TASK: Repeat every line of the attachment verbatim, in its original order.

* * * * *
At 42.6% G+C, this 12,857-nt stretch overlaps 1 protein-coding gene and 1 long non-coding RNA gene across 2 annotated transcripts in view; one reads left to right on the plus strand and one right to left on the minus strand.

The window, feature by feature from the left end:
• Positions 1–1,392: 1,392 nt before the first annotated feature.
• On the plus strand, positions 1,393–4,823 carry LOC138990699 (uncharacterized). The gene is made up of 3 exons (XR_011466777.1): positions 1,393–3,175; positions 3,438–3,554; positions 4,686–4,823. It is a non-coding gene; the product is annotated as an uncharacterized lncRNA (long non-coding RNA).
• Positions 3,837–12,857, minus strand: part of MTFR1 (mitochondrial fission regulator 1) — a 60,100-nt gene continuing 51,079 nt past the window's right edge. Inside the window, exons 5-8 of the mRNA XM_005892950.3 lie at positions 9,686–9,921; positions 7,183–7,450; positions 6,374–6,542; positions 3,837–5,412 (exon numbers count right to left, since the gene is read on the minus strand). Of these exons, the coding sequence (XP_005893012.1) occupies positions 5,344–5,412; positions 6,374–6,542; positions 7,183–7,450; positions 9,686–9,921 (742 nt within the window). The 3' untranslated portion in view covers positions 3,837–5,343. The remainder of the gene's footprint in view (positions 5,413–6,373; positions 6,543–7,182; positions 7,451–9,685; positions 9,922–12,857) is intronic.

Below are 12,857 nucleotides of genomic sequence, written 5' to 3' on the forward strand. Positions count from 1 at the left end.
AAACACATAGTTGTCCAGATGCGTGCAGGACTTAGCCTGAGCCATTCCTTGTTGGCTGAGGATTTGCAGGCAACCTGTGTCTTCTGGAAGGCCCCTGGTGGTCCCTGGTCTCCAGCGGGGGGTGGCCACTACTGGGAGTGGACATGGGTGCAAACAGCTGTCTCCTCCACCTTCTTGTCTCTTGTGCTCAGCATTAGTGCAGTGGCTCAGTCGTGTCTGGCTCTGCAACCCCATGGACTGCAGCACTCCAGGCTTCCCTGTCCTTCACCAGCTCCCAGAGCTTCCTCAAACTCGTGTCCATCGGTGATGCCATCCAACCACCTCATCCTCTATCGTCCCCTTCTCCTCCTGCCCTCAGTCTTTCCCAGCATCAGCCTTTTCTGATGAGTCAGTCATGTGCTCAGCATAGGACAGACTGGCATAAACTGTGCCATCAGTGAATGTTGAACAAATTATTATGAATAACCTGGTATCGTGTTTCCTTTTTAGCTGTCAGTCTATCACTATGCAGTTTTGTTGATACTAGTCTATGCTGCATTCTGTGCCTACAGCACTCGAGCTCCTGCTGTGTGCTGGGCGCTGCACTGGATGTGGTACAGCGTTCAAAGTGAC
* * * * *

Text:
At 42.6% G+C, this 12,857-nt stretch overlaps 1 protein-coding gene and 1 long non-coding RNA gene across 2 annotated transcripts in view; one reads left to right on the plus strand and one right to left on the minus strand.

The window, feature by feature from the left end:
• Positions 1–1,392: 1,392 nt before the first annotated feature.
• On the plus strand, positions 1,393–4,823 carry LOC138990699 (uncharacterized). The gene is made up of 3 exons (XR_011466777.1): positions 1,393–3,175; positions 3,438–3,554; positions 4,686–4,823. It is a non-coding gene; the product is annotated as an uncharacterized lncRNA (long non-coding RNA).
• Positions 3,837–12,857, minus strand: part of MTFR1 (mitochondrial fission regulator 1) — a 60,100-nt gene continuing 51,079 nt past the window's right edge. Inside the window, exons 5-8 of the mRNA XM_005892950.3 lie at positions 9,686–9,921; positions 7,183–7,450; positions 6,374–6,542; positions 3,837–5,412 (exon numbers count right to left, since the gene is read on the minus strand). Of these exons, the coding sequence (XP_005893012.1) occupies positions 5,344–5,412; positions 6,374–6,542; positions 7,183–7,450; positions 9,686–9,921 (742 nt within the window). The 3' untranslated portion in view covers positions 3,837–5,343. The remainder of the gene's footprint in view (positions 5,413–6,373; positions 6,543–7,182; positions 7,451–9,685; positions 9,922–12,857) is intronic.

Below are 12,857 nucleotides of genomic sequence, written 5' to 3' on the forward strand. Positions count from 1 at the left end.
AAACACATAGTTGTCCAGATGCGTGCAGGACTTAGCCTGAGCCATTCCTTGTTGGCTGAGGATTTGCAGGCAACCTGTGTCTTCTGGAAGGCCCCTGGTGGTCCCTGGTCTCCAGCGGGGGGTGGCCACTACTGGGAGTGGACATGGGTGCAAACAGCTGTCTCCTCCACCTTCTTGTCTCTTGTGCTCAGCATTAGTGCAGTGGCTCAGTCGTGTCTGGCTCTGCAACCCCATGGACTGCAGCACTCCAGGCTTCCCTGTCCTTCACCAGCTCCCAGAGCTTCCTCAAACTCGTGTCCATCGGTGATGCCATCCAACCACCTCATCCTCTATCGTCCCCTTCTCCTCCTGCCCTCAGTCTTTCCCAGCATCAGCCTTTTCTGATGAGTCAGTCATGTGCTCAGCATAGGACAGACTGGCATAAACTGTGCCATCAGTGAATGTTGAACAAATTATTATGAATAACCTGGTATCGTGTTTCCTTTTTAGCTGTCAGTCTATCACTATGCAGTTTTGTTGATACTAGTCTATGCTGCATTCTGTGCCTACAGCACTCGAGCTCCTGCTGTGTGCTGGGCGCTGCACTGGATGTGGTACAGCGTTCAAAGTGAC